The government threatened to impose the contract unilaterally, and at this BMA members were balloted regarding industrial action. 98% of junior doctors voted in favour of strike action, and the BMA implored the government to drop the preconditions and threat of imposition and re-enter meaningful negotiations through the mediators Acas. These talks have since broken down, with a number of key issues remaining unresolved.

I’m a junior doctor on the road to become a geriatrician (consultant for older people). I graduated 5 years ago with £30,000 of debt (thankfully I started before top-up fees!) Under my current contract, I work 1 in 4 weekends, but could be rostered to work up to 3 in 4 weekends for the same pay. I have been frustrated by the government suggesting that changes to our contract are needed to increase weekend working – this is simply not true. What will change is our pay structure so that Saturday 3-4pm, and Thursday 9-10pm is paid the same as Tuesday 9-10am. This proves problematic for me. I have 3 small children, and childcare does not cost the same at 9pm as it does at 9am! If my “normal working day” is changed to 1-9pm, I will never get to have dinner with my family, read a bedtime story and give my kids a kiss goodnight. Junior doctors don’t mind working weekends and nights, it is what we signed up for, but we do want to feel valued.

However, my biggest concern is this: how can more doctors be rostered at weekends without doctors working longer hours, or having fewer doctors Monday to Friday when teams are already overstretched and regularly work over their rostered hours to keep patients safe? Both would seriously risk harm to patients and staff. #notsafenotfair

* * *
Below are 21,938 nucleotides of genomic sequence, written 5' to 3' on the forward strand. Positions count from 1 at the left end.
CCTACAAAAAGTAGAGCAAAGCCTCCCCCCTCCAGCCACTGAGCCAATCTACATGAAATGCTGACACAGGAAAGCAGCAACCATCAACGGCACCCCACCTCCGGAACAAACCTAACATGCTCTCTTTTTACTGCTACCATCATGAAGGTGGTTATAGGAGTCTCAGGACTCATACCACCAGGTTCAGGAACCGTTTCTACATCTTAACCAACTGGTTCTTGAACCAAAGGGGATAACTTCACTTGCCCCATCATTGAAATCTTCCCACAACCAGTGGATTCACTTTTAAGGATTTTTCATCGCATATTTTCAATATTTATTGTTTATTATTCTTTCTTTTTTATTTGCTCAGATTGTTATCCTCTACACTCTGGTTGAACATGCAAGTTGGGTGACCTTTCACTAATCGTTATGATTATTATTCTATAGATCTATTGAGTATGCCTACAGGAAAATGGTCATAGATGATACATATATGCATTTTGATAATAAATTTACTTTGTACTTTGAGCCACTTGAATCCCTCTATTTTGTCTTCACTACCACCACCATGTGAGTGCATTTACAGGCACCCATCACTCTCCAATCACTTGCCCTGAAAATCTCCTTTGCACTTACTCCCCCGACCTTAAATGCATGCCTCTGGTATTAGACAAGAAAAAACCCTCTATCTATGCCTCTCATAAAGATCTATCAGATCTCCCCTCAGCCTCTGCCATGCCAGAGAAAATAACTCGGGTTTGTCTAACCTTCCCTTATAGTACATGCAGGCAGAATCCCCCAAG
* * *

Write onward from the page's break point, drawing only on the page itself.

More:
Jeremy Hunt has re-iterated that changes to our contract are just the beginning; that other staff groups will be next. Without increased funding, the NHS is set to fail as it is stretched even further to deliver the government’s political objectives. As it struggles to deliver increasingly impossible targets and savings, will our NHS then be sold off to the highest bidder? We will not let that happen.

I hope that you will take a look behind the headlines, and listen to the voices of your junior doctors telling you their stories. The Junior Doctors’ Contract – its everyone’s business!

 

Dr Hannah May-Miller is a CT2 (Core Medical Trainee) Junior Doctor. She lives, works, cares and worships with her family and her community in South West London.

Post topics:
Do you like this post?

Showing 1 reaction


@ChrLeft tweeted this page. 2016-02-15 10:02:11 +0000
The beginning of the end for Junior Doctors? Where next? A Christian Doctor shares their perspective. http://www.christiansontheleft.org.uk/the_beginning_of_the_end_for_junior_doctors?recruiter_id=12550





Related posts on Health


Port_talbot_large.jpgAs the steel crisis has unfolded, the big question that doesn’t seem to have been asked is; why is it that China can produce steel much more cheaply that we can in the UK?


Hannah_strike2.jpgHannah May-Miller is a Junior Doctor at Croydon University Hospital. Amidst all the chaos of the recent changes being imposed on NHS staff, she asks - when will gender equality finally be achieved for female doctors, and other women in the medical profession?


More topics: